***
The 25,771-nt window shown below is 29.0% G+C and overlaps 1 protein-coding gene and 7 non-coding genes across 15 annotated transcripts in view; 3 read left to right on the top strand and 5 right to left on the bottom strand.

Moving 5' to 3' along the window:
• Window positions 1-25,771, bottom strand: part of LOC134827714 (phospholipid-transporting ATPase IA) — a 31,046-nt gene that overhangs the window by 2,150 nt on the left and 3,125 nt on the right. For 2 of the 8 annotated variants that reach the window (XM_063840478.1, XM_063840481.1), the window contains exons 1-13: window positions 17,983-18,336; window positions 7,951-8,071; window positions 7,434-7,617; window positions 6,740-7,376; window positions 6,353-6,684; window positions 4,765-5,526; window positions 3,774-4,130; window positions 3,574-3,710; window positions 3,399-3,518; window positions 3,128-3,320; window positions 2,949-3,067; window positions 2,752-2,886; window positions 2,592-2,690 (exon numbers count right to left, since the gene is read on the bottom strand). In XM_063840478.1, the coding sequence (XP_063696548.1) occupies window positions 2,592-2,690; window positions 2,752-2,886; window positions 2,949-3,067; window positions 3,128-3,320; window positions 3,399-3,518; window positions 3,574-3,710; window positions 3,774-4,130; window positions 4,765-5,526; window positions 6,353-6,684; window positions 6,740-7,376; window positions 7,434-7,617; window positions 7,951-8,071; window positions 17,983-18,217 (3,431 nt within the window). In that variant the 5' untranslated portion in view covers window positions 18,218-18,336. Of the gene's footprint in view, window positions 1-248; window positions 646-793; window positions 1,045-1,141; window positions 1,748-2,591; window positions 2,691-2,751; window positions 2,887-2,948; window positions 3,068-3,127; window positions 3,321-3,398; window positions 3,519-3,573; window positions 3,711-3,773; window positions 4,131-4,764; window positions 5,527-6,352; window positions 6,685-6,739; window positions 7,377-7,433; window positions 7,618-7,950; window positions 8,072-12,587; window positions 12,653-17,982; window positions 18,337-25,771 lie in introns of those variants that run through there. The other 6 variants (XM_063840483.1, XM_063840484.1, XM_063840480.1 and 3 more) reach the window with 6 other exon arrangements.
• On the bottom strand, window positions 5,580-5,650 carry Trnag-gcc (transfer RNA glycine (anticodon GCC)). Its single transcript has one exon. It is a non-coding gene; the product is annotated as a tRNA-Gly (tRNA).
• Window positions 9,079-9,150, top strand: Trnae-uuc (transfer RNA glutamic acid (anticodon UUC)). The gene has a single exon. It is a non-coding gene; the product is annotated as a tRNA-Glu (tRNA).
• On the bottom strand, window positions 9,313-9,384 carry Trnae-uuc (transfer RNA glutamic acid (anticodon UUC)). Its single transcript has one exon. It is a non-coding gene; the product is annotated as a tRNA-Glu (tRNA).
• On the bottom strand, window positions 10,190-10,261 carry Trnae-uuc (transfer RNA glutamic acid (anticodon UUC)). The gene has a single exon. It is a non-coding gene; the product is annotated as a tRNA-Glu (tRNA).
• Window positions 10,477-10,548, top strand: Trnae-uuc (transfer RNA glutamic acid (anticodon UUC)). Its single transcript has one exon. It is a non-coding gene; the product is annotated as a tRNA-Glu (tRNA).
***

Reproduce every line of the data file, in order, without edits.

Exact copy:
The 25,771-nt window shown below is 29.0% G+C and overlaps 1 protein-coding gene and 7 non-coding genes across 15 annotated transcripts in view; 3 read left to right on the top strand and 5 right to left on the bottom strand.

Moving 5' to 3' along the window:
• Window positions 1-25,771, bottom strand: part of LOC134827714 (phospholipid-transporting ATPase IA) — a 31,046-nt gene that overhangs the window by 2,150 nt on the left and 3,125 nt on the right. For 2 of the 8 annotated variants that reach the window (XM_063840478.1, XM_063840481.1), the window contains exons 1-13: window positions 17,983-18,336; window positions 7,951-8,071; window positions 7,434-7,617; window positions 6,740-7,376; window positions 6,353-6,684; window positions 4,765-5,526; window positions 3,774-4,130; window positions 3,574-3,710; window positions 3,399-3,518; window positions 3,128-3,320; window positions 2,949-3,067; window positions 2,752-2,886; window positions 2,592-2,690 (exon numbers count right to left, since the gene is read on the bottom strand). In XM_063840478.1, the coding sequence (XP_063696548.1) occupies window positions 2,592-2,690; window positions 2,752-2,886; window positions 2,949-3,067; window positions 3,128-3,320; window positions 3,399-3,518; window positions 3,574-3,710; window positions 3,774-4,130; window positions 4,765-5,526; window positions 6,353-6,684; window positions 6,740-7,376; window positions 7,434-7,617; window positions 7,951-8,071; window positions 17,983-18,217 (3,431 nt within the window). In that variant the 5' untranslated portion in view covers window positions 18,218-18,336. Of the gene's footprint in view, window positions 1-248; window positions 646-793; window positions 1,045-1,141; window positions 1,748-2,591; window positions 2,691-2,751; window positions 2,887-2,948; window positions 3,068-3,127; window positions 3,321-3,398; window positions 3,519-3,573; window positions 3,711-3,773; window positions 4,131-4,764; window positions 5,527-6,352; window positions 6,685-6,739; window positions 7,377-7,433; window positions 7,618-7,950; window positions 8,072-12,587; window positions 12,653-17,982; window positions 18,337-25,771 lie in introns of those variants that run through there. The other 6 variants (XM_063840483.1, XM_063840484.1, XM_063840480.1 and 3 more) reach the window with 6 other exon arrangements.
• On the bottom strand, window positions 5,580-5,650 carry Trnag-gcc (transfer RNA glycine (anticodon GCC)). Its single transcript has one exon. It is a non-coding gene; the product is annotated as a tRNA-Gly (tRNA).
• Window positions 9,079-9,150, top strand: Trnae-uuc (transfer RNA glutamic acid (anticodon UUC)). The gene has a single exon. It is a non-coding gene; the product is annotated as a tRNA-Glu (tRNA).
• On the bottom strand, window positions 9,313-9,384 carry Trnae-uuc (transfer RNA glutamic acid (anticodon UUC)). Its single transcript has one exon. It is a non-coding gene; the product is annotated as a tRNA-Glu (tRNA).
• On the bottom strand, window positions 10,190-10,261 carry Trnae-uuc (transfer RNA glutamic acid (anticodon UUC)). The gene has a single exon. It is a non-coding gene; the product is annotated as a tRNA-Glu (tRNA).
• Window positions 10,477-10,548, top strand: Trnae-uuc (transfer RNA glutamic acid (anticodon UUC)). Its single transcript has one exon. It is a non-coding gene; the product is annotated as a tRNA-Glu (tRNA).